The enduring seduction of “Dangerous Liaisons” on stage, in film and now in the TV salon | Episode Movies

The daring of Les Liaisons Dangereuses author Pierre Choderlos de Laclos transcended the scandalous content of his 1782 novel. If the themes of revenge, power, lust, duplicity and cruelty went too far, his aspirations for his novel’s legacy reached even further.

Laclos’ epistolary novel weaves a web of decadent self-involvement and class struggle through the exchange of letters between the Marquise de Merteuil, a wealthy widow, and her former lover, the Vicomte de Valmont.

“I decided to write a book that was way outside of the usual trend,” he is quoted as saying, “that would make a sensation and resonate with the world after I left it.” The career officer has his mission closed of its time, but even more so in our time.

Les Liaisons Dangereuses, better known as Dangerous Liaisons, has inspired literary retelling, opera, ballet, stage production, film and, as of this month, a lush eight-episode drama on Starz. Technically, this rendition is a prequel, presenting the origin stories of Marquise de Merteuil and Valmont before they were rich, or in Valmont’s case, a title with any coins behind it.

Far from innocent, the woman who started out as Camille (Alice Englert) and her lover Valmont (Nicholas Denton) and her lover Valmont (Nicholas Denton) come to their game to survive, though Camille soon finds that she must rely on her wits and quick thinking to elevate their position and avenge their sex.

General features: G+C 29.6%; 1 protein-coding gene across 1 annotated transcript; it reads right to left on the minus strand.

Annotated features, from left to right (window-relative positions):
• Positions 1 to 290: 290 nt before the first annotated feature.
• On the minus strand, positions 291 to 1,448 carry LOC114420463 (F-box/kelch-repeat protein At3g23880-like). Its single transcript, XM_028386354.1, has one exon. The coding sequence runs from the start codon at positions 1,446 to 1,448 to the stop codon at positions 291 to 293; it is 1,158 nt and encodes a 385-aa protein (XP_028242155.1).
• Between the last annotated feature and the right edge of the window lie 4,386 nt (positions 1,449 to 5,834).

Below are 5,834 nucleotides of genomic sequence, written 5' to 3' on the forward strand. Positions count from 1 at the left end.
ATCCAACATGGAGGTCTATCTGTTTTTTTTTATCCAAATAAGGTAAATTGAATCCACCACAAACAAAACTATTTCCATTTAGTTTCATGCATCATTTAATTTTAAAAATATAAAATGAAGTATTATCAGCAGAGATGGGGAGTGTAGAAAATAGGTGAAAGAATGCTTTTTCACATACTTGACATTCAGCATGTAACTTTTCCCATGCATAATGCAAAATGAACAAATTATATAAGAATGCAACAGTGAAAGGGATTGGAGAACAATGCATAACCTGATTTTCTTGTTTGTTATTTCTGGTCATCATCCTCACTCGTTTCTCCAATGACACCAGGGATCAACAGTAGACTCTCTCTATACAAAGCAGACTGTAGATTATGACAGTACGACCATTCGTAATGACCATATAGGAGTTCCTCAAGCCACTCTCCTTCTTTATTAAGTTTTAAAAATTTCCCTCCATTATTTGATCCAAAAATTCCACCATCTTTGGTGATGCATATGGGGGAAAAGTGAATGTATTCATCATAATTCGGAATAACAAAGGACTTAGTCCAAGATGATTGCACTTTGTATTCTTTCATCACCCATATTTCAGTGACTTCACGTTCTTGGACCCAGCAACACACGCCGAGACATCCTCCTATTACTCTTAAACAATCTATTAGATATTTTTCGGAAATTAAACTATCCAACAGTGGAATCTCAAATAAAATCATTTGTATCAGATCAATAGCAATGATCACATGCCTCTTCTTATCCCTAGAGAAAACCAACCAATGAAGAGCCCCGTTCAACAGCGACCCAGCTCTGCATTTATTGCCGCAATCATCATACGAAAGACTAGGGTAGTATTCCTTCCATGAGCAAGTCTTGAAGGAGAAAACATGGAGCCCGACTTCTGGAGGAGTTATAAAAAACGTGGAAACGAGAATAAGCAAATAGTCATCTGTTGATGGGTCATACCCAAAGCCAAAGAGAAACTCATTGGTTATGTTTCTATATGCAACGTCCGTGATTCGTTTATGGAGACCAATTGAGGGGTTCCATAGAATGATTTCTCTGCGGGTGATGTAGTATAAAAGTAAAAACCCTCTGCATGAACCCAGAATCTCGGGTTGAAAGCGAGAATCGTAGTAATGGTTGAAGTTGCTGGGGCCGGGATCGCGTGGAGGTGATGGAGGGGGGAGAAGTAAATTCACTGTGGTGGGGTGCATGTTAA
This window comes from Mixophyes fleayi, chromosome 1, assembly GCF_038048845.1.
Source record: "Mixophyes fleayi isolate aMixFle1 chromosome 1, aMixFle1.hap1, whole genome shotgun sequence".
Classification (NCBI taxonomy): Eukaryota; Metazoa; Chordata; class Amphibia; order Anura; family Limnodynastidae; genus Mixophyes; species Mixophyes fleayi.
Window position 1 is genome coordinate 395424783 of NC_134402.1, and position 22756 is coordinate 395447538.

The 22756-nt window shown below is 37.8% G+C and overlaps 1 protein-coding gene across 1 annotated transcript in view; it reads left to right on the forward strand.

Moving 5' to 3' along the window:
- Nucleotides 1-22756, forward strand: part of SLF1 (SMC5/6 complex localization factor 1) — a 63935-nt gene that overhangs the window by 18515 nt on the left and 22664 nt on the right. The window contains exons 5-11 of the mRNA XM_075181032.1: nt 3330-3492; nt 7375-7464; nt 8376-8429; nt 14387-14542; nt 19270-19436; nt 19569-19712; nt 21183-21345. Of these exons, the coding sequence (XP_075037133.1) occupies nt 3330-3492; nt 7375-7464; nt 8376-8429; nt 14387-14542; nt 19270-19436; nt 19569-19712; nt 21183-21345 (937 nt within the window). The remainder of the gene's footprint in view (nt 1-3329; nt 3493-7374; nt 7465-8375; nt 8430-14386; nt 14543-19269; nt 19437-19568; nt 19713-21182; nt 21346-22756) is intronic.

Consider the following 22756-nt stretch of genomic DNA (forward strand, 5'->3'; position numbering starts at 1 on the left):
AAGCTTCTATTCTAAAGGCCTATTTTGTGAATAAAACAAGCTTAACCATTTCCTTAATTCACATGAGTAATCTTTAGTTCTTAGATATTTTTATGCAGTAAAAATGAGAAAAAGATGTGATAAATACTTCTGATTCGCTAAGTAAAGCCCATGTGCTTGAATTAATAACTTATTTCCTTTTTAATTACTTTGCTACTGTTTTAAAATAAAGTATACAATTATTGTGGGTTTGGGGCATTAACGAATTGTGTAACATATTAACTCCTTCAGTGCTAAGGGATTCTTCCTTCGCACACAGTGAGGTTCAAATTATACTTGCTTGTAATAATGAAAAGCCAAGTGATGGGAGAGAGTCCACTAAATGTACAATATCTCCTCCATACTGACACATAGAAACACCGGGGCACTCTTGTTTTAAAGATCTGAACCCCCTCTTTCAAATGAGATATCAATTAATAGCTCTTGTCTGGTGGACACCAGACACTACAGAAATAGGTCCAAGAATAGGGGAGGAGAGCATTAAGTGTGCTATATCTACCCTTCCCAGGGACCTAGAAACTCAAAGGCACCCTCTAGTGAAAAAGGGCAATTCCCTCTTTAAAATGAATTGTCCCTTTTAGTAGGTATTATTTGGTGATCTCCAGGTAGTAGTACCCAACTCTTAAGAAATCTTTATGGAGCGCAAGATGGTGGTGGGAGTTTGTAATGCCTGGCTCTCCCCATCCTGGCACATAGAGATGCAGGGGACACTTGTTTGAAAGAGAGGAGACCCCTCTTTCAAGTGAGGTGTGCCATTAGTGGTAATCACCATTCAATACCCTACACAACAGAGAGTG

Like all versions of these characters, our anti-heroine and Valmont make a sport of manipulating others and each other, competing to ruin the characters of those deemed challenging enough to ensnare.

Its setting in the years leading up to the French Revolution has led some to view it as a critique of the aristocracy, which ignores what a sensation it was among the wealthy and influential of Lacclo’s day, some of whom were his patrons. A thousand copies were sold and earned within a month of its release a fandom that included Marie Antoinettewho is said to have commissioned a copy for her private library.

Some view the story as a critique of the aristocracy ignoring what a sensation it was in Laclos’ day.

But if we know “Dangerous Liaisons” mainly from the 20th century interpretation, that probably has to do with the fact that the novel was banned for decades in the mid-19th century. It was not until the early 20th century that it found advocates in such notable authors as Aldous Huxley and Virginia Woolf.

It would be several more decades before it was made into a film for the first time in 1959, and controversially, by Roger Vadimwhich transplanted the characters to contemporary France (by late 1950s standards), transformed the French aristocracy into the Parisian bourgeoisie, and cast Jeanne Moreau and Gérard Philipe in the lead roles.

Although the film was a massive box office success in France, Vadim’s version didn’t turn out to be the standard for most modern interpretations of pop culture.